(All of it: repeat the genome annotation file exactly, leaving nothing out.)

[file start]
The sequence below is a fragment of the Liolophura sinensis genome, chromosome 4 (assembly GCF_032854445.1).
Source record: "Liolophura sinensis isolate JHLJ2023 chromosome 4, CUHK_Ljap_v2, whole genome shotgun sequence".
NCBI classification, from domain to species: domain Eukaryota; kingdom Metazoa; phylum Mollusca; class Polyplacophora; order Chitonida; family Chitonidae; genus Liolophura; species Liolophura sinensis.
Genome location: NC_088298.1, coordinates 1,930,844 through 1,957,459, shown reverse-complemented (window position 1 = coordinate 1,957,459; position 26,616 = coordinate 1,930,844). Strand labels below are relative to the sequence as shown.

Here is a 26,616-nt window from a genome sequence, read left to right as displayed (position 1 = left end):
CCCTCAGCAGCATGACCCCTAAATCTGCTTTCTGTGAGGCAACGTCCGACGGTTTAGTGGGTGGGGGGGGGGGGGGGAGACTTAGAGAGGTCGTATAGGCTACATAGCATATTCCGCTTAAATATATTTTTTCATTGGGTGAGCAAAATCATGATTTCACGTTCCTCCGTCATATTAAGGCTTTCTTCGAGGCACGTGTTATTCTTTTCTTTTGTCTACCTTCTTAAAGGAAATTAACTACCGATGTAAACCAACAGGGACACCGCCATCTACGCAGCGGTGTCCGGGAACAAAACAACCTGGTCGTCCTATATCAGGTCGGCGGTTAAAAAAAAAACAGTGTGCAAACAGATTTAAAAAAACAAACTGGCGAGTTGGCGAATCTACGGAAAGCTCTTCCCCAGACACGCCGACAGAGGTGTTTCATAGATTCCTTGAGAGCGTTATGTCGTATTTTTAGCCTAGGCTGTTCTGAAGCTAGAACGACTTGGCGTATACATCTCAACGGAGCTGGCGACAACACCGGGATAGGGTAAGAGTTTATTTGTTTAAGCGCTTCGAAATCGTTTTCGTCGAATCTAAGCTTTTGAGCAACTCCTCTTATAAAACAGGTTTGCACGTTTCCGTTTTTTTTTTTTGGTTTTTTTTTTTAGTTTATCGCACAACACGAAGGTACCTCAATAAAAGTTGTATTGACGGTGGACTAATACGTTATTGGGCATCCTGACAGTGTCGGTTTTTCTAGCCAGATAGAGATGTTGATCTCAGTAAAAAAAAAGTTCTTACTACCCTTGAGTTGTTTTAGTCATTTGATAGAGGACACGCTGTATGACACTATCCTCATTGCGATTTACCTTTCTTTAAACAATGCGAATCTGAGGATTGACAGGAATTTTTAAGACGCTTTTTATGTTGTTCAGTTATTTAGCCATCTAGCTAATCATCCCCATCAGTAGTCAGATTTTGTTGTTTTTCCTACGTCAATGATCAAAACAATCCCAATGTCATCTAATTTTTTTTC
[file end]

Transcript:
The sequence below is a fragment of the Liolophura sinensis genome, chromosome 4 (assembly GCF_032854445.1).
Source record: "Liolophura sinensis isolate JHLJ2023 chromosome 4, CUHK_Ljap_v2, whole genome shotgun sequence".
NCBI classification, from domain to species: domain Eukaryota; kingdom Metazoa; phylum Mollusca; class Polyplacophora; order Chitonida; family Chitonidae; genus Liolophura; species Liolophura sinensis.
Genome location: NC_088298.1, coordinates 1,930,844 through 1,957,459, shown reverse-complemented (window position 1 = coordinate 1,957,459; position 26,616 = coordinate 1,930,844). Strand labels below are relative to the sequence as shown.

Here is a 26,616-nt window from a genome sequence, read left to right as displayed (position 1 = left end):
CCCTCAGCAGCATGACCCCTAAATCTGCTTTCTGTGAGGCAACGTCCGACGGTTTAGTGGGTGGGGGGGGGGGGGGGAGACTTAGAGAGGTCGTATAGGCTACATAGCATATTCCGCTTAAATATATTTTTTCATTGGGTGAGCAAAATCATGATTTCACGTTCCTCCGTCATATTAAGGCTTTCTTCGAGGCACGTGTTATTCTTTTCTTTTGTCTACCTTCTTAAAGGAAATTAACTACCGATGTAAACCAACAGGGACACCGCCATCTACGCAGCGGTGTCCGGGAACAAAACAACCTGGTCGTCCTATATCAGGTCGGCGGTTAAAAAAAAAACAGTGTGCAAACAGATTTAAAAAAACAAACTGGCGAGTTGGCGAATCTACGGAAAGCTCTTCCCCAGACACGCCGACAGAGGTGTTTCATAGATTCCTTGAGAGCGTTATGTCGTATTTTTAGCCTAGGCTGTTCTGAAGCTAGAACGACTTGGCGTATACATCTCAACGGAGCTGGCGACAACACCGGGATAGGGTAAGAGTTTATTTGTTTAAGCGCTTCGAAATCGTTTTCGTCGAATCTAAGCTTTTGAGCAACTCCTCTTATAAAACAGGTTTGCACGTTTCCGTTTTTTTTTTTTGGTTTTTTTTTTTAGTTTATCGCACAACACGAAGGTACCTCAATAAAAGTTGTATTGACGGTGGACTAATACGTTATTGGGCATCCTGACAGTGTCGGTTTTTCTAGCCAGATAGAGATGTTGATCTCAGTAAAAAAAAAGTTCTTACTACCCTTGAGTTGTTTTAGTCATTTGATAGAGGACACGCTGTATGACACTATCCTCATTGCGATTTACCTTTCTTTAAACAATGCGAATCTGAGGATTGACAGGAATTTTTAAGACGCTTTTTATGTTGTTCAGTTATTTAGCCATCTAGCTAATCATCCCCATCAGTAGTCAGATTTTGTTGTTTTTCCTACGTCAATGATCAAAACAATCCCAATGTCATCTAATTTTTTTTC